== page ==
How Long Will Japan's Deadly Heatwave Last?
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How Long Will Japan's Deadly Heatwave Last?

    A vicious heat wave continues to cover large parts of Japan. Dozens have died from heatstroke and tens of thousands have been hospitalized. The Meteorological Agency says it considers the heat wave a natural disaster.

    Highest temperature ever recorded

    On Monday afternoon, the temperature in Kumagaya City, Saitama Prefecture, north of Tokyo, was recorded at 41.1 degrees Celsius. It is the highest-ever in Japan.

    Elsewhere, the temperature rose to 40.8 in Tokyo's Ome City, 40.7 in Tajimi City, Gifu Prefecture, and 40.3 in Kofu City, Yamanashi Prefecture.

    It is the first time the temperature at a point in Tokyo hit the 40-degree mark since recordkeeping began.

    Two high pressure systems

    The country has recently been covered by two layers of high pressure systems. The Tibetan High is currently above the Pacific High, leading to clear skies and strong sunshine.

    A Meteorological Agency official told reporters on Monday that the heat wave was likely to linger until early August due to the two systems. He said daytime highs may continue to be above 35 degrees in some areas.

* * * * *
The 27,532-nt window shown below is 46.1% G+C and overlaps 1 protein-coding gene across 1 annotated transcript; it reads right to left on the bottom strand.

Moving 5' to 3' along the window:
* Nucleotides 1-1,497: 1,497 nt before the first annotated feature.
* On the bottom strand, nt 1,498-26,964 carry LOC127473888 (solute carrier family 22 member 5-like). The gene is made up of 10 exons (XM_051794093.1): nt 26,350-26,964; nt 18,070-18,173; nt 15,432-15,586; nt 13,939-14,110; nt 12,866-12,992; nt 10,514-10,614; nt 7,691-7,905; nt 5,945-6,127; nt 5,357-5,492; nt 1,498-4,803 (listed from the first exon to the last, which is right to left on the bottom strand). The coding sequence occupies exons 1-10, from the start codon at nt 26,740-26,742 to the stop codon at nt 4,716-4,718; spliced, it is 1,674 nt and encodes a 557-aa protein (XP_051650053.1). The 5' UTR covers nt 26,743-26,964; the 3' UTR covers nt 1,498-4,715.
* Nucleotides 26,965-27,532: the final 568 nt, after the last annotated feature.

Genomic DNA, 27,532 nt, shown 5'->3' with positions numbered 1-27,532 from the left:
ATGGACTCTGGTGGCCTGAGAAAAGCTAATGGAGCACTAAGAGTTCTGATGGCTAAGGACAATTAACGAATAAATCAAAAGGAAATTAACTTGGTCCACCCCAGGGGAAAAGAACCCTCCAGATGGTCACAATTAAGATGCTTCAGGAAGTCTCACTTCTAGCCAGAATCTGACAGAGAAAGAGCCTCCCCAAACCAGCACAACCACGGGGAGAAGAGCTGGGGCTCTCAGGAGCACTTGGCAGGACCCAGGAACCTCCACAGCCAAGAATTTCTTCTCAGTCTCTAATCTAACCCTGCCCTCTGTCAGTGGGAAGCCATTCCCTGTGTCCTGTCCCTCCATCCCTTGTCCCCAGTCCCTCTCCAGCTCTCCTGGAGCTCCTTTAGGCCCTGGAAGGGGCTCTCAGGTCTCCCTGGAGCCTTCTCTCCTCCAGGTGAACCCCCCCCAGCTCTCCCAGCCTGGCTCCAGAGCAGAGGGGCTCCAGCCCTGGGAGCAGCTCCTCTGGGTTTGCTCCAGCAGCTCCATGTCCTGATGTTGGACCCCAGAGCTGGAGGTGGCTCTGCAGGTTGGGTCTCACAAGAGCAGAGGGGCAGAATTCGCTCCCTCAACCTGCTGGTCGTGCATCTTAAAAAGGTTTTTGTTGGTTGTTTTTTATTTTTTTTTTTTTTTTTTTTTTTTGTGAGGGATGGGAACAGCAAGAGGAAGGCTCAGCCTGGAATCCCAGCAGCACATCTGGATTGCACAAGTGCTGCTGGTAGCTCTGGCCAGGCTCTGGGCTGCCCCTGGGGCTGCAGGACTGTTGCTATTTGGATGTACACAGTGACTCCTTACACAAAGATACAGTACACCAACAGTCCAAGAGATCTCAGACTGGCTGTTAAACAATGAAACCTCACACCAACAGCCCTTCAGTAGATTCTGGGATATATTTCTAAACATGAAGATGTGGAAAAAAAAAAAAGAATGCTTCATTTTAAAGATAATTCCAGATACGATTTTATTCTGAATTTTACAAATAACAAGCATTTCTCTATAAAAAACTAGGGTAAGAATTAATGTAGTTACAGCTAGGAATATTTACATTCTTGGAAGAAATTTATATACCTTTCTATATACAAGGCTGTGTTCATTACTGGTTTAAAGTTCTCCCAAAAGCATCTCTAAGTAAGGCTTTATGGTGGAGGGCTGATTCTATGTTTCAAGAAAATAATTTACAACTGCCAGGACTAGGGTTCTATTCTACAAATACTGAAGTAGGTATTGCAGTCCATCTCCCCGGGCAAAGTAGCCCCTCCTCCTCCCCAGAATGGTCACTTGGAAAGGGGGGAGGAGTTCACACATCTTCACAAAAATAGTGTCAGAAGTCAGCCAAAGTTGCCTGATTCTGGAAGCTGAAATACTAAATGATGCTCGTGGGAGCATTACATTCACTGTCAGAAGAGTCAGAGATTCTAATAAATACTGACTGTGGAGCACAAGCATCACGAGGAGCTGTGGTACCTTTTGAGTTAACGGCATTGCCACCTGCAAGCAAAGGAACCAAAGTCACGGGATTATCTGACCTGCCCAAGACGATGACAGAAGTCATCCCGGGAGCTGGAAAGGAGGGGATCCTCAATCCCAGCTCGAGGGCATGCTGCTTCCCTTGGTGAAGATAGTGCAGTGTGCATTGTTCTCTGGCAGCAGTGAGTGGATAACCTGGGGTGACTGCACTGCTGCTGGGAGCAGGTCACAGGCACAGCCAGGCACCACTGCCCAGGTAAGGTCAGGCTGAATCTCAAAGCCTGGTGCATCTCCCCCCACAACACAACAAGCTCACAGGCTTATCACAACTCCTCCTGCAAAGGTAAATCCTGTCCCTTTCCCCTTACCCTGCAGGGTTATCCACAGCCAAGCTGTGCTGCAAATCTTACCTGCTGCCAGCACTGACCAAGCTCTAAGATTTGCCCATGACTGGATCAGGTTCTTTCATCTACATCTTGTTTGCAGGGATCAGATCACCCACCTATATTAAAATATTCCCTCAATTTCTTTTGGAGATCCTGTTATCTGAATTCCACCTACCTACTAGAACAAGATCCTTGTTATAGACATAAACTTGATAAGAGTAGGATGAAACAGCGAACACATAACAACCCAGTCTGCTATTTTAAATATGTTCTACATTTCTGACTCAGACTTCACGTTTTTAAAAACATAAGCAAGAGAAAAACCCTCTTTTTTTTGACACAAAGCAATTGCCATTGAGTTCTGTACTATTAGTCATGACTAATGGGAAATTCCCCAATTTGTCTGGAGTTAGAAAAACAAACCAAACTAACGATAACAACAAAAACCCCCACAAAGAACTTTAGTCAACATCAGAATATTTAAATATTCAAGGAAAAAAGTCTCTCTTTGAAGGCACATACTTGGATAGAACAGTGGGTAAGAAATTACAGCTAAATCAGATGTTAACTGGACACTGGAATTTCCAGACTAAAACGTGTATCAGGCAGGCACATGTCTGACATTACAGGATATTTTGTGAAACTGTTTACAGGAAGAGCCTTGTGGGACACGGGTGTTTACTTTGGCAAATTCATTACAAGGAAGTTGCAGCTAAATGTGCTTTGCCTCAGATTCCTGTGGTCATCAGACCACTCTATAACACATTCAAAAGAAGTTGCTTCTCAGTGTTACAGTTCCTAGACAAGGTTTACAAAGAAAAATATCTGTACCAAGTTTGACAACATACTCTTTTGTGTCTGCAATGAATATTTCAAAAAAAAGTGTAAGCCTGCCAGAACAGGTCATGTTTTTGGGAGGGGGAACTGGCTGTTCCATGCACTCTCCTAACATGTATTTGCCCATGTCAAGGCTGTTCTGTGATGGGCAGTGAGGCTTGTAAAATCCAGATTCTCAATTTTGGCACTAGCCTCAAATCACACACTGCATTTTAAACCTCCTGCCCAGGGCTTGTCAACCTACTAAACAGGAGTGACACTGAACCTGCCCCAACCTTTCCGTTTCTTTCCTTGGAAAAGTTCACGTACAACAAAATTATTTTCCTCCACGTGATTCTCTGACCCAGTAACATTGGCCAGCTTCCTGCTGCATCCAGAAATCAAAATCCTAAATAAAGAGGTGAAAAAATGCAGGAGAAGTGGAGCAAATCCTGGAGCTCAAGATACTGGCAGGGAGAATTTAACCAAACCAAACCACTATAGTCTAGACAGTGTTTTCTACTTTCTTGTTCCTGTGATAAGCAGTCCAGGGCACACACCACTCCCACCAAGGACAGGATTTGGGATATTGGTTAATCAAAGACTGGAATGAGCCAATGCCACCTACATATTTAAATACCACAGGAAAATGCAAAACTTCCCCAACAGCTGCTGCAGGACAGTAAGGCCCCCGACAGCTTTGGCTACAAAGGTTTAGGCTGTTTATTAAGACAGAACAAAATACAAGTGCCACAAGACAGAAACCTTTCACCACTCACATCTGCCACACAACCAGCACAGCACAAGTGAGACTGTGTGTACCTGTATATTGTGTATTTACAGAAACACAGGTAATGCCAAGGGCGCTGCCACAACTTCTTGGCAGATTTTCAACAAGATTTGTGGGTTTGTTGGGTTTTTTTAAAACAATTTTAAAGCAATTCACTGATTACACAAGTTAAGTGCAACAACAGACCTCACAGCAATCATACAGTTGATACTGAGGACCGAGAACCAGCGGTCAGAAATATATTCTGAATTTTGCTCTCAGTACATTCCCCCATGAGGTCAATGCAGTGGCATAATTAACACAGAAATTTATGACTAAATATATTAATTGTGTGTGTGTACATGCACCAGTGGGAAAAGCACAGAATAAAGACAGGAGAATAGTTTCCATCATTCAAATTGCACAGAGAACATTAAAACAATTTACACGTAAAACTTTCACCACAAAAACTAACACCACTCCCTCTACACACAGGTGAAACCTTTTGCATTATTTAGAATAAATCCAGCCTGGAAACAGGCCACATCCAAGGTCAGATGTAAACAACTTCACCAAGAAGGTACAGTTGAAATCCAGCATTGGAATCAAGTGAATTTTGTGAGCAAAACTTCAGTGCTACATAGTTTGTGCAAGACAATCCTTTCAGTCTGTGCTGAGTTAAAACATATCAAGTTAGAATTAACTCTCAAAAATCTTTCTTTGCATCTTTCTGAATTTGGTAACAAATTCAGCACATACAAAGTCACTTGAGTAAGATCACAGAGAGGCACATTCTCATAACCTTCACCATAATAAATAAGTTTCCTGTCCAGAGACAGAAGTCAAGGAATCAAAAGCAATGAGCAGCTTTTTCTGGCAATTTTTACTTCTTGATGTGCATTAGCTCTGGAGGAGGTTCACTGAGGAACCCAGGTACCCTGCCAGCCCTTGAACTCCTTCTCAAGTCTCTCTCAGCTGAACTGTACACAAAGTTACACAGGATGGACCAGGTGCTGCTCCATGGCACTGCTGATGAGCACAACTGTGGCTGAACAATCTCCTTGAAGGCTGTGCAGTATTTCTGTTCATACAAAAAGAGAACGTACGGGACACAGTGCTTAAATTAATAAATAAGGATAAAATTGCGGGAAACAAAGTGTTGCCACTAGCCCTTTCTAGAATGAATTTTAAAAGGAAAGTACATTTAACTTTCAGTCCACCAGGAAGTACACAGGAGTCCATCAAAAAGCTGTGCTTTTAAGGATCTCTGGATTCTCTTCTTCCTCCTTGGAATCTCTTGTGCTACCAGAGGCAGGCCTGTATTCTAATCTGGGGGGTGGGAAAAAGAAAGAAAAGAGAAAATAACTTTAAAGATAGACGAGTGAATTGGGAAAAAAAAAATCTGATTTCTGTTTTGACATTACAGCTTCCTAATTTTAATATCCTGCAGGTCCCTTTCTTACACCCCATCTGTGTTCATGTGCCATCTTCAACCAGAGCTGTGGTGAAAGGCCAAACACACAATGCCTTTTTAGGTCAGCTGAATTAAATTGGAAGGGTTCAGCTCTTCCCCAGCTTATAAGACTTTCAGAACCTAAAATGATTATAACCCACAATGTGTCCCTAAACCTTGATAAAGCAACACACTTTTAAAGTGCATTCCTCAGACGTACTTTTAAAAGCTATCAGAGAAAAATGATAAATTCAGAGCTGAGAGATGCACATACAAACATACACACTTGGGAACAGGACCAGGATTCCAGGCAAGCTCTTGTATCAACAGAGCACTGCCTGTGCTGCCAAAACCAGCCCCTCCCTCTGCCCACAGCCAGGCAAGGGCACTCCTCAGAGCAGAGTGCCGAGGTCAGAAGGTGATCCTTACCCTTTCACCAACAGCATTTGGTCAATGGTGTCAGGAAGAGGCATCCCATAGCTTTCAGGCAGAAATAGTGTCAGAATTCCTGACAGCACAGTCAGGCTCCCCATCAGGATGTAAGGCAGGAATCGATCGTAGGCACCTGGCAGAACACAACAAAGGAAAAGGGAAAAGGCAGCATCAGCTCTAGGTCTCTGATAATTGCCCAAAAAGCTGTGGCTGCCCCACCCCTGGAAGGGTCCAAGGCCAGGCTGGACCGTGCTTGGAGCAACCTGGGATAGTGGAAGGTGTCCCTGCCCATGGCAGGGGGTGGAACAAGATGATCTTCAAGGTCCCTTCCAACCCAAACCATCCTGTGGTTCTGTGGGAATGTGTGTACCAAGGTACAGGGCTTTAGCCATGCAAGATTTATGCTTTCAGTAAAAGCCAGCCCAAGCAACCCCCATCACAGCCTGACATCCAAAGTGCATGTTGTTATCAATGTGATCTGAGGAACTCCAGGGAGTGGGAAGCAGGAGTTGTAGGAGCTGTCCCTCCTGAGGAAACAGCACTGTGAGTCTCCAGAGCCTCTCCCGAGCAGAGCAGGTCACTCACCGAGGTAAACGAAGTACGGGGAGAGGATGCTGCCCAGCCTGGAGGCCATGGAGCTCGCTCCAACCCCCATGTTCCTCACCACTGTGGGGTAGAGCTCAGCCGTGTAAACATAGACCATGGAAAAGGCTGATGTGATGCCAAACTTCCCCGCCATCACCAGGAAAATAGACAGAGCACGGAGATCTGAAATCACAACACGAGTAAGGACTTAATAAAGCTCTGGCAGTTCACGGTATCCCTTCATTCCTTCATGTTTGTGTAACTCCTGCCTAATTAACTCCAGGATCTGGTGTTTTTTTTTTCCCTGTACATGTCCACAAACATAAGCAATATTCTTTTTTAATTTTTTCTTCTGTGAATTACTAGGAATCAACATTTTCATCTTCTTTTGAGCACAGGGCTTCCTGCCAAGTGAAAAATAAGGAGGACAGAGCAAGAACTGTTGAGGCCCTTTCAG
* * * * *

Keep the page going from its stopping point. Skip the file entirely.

"Dry Foehn"

    Another factor is northwesterly winds. Warm air flowing down from mountains north of Kanto pushed up temperatures. This condition is known as a "Dry Foehn."

    The winds also prevented cooler breezes from the sea reaching inland areas.

    Too hot to enjoy the summer

    Many outdoor events have been cancelled due to the temperatures. An elementary school in Tokyo suspended swimming lessons over the summer break.

    The water temperature in the pool was 33 degrees. It's the first time the school has cancelled use of the pool because the water was too hot. The principal said it was a shame the children wouldn't be able to enjoy summer, but that safety comes first.

    The weather is also putting the brakes on one of Japan's top summer events. Organizers say it is too hot to hold Kyoto's annual Gion festival.

    The parade was scheduled for July 24th and would have featured about 1,000 people dressed in traditional kimono. It is the first time the parade has been canceled because of heat since it began in 1966.


    As dangerous as a natural disaster

    More than 22,000 people across the country were rushed to hospitals with symptoms of heatstroke last week. 65 of them died.

    The Fire and Disaster Management Agency says both figures are the highest since recordkeeping began 10 years ago. Nearly half of those with symptoms were 65 or older.

    Agency officials are urging people to use air conditioners and drink water, even when they are not thirsty.

    Masaji Ono of the National Institute for Environmental Studies warns that another group of people is particularly at risk as temperature remains above 30 degrees. He says with the heat and humidity, Japan is a dangerous country for tourists to visit.